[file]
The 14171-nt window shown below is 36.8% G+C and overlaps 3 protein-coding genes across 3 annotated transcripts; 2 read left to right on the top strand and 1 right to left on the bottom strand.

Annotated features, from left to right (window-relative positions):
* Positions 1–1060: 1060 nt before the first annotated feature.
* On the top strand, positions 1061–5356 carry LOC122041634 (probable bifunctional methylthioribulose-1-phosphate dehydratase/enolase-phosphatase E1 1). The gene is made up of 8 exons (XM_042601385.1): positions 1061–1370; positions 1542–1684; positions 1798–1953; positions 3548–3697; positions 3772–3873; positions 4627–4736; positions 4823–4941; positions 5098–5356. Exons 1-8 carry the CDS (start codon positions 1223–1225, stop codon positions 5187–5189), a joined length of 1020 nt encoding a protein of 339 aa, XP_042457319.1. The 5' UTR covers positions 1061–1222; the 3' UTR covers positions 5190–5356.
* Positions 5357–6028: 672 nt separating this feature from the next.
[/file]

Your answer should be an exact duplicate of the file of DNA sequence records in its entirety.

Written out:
The 14171-nt window shown below is 36.8% G+C and overlaps 3 protein-coding genes across 3 annotated transcripts; 2 read left to right on the top strand and 1 right to left on the bottom strand.

Annotated features, from left to right (window-relative positions):
* Positions 1–1060: 1060 nt before the first annotated feature.
* On the top strand, positions 1061–5356 carry LOC122041634 (probable bifunctional methylthioribulose-1-phosphate dehydratase/enolase-phosphatase E1 1). The gene is made up of 8 exons (XM_042601385.1): positions 1061–1370; positions 1542–1684; positions 1798–1953; positions 3548–3697; positions 3772–3873; positions 4627–4736; positions 4823–4941; positions 5098–5356. Exons 1-8 carry the CDS (start codon positions 1223–1225, stop codon positions 5187–5189), a joined length of 1020 nt encoding a protein of 339 aa, XP_042457319.1. The 5' UTR covers positions 1061–1222; the 3' UTR covers positions 5190–5356.
* Positions 5357–6028: 672 nt separating this feature from the next.